Maybe you have heard someone complain about gout, or perhaps you are feeling pain in your toe and are wondering – What is gout?
Gout is a common form of arthritis in which small crystals form inside and around the joints.
During a flare-up people with gout experience a sudden attack of swelling and severe pain. Gout usually affects one joint at a time, typically in your big toe.
What Causes Gout
Gout is a condition (hyperuricemia) caused by a build-up of uric acid in your body. If your body produces too much uric acid, and your kidneys can’t filter enough out, small sharp crystals known as monosodium urate can build up in your joints, fluids, and tissues. These crystals can cause severe pain and swelling in your joint.
Risk Factors for Gout
The following can increase your risk of getting gout:
- High Blood Pressure
- Congestive heart failure
- Use of certain medications such as diuretics
- A family history of gout
- Alcohol consumption. The more you drink, the higher the risk.
- Drinks that are high in fructose, or purine-rich foods that may cause a build-up of uric acid such as red meat, organ meat, and some types of seafood including mussels, trout, scallops, anchovies, or tuna.
Symptoms of Gout
For those suffering from gout, flare-ups can last days or even weeks. Following a flare-up of gout, most patients experience long periods of remission, symptom-free, lasting anywhere from weeks to years. In addition to the big toe, joints that can be affected by gout are in your smaller toes, ankle, fingers, and possibly your knee. Signs that a joint is affected by gout include:
- Hot and tender joint
When to see your Family Doctor
If you are concerned about having gout and haven’t been diagnosed, see your family doctor. It’s important to confirm your diagnosis because symptoms of gout can be similar to symptoms of other inflammatory diseases that may need to be treated more urgently. If necessary, your primary care doctor will refer you to a rheumatologist, a doctor who specializes in gout and other forms of arthritis. After a rheumatologist has diagnosed and prescribed proper treatment, your family doctor can track your gout and help you manage it.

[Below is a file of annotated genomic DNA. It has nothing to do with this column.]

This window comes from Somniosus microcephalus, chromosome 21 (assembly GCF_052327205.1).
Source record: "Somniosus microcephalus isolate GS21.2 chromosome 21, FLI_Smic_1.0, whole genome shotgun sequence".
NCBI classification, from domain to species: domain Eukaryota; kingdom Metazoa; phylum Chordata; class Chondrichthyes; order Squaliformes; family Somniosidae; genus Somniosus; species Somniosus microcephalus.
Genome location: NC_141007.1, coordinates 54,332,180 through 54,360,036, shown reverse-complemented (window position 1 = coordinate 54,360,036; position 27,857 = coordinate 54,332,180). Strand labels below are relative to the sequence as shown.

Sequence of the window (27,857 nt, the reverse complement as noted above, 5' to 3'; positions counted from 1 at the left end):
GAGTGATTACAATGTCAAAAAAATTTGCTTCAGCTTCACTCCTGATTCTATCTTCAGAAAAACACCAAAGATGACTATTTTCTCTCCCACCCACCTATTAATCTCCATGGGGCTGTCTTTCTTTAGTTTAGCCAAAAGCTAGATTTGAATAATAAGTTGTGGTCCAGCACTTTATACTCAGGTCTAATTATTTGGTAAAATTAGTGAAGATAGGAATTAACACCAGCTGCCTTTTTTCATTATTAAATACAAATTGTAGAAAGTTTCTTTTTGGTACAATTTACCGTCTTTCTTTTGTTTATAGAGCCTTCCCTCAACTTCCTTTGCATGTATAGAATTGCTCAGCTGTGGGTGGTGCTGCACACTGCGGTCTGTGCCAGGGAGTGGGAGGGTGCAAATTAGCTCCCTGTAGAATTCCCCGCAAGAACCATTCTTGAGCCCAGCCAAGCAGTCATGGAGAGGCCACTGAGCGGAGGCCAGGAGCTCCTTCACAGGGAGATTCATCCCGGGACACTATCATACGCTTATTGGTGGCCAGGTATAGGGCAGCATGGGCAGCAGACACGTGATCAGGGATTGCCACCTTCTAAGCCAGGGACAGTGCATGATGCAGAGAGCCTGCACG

How Gout is Managed
Gout is considered a chronic disease that currently has no cure. However, gout can be effectively treated and managed with medications, lifestyle changes, and symptom management strategies.
For people with frequent gout flare-ups, doctors may prescribe medications such as febuxostat, allopurinol, or pegloticase to help lower uric acid levels in your blood.
Making some lifestyle changes can help to prevent future flare-ups of gout. Eating a healthy diet, limiting alcohol and purine-rich foods, and losing weight are some of the lifestyle choices you can make to help self-manage your gout.
Gout is the most common form of inflammatory arthritis. It comes in sudden and intense attacks of joint pain typically in the big toe and often at night. If you suspect you have gout or are concerned about signs of inflammation, contact the caring professionals at River Bend Medical Associates for an appointment today. Our team is committed to delivering compassionate health care for our patients. As part of your medical team, we are here to provide you with the best care in all aspects of your healthcare needs. For more information on our medical practice, or to make an appointment contact River Bend Medical Associates, or call 916-392-4000.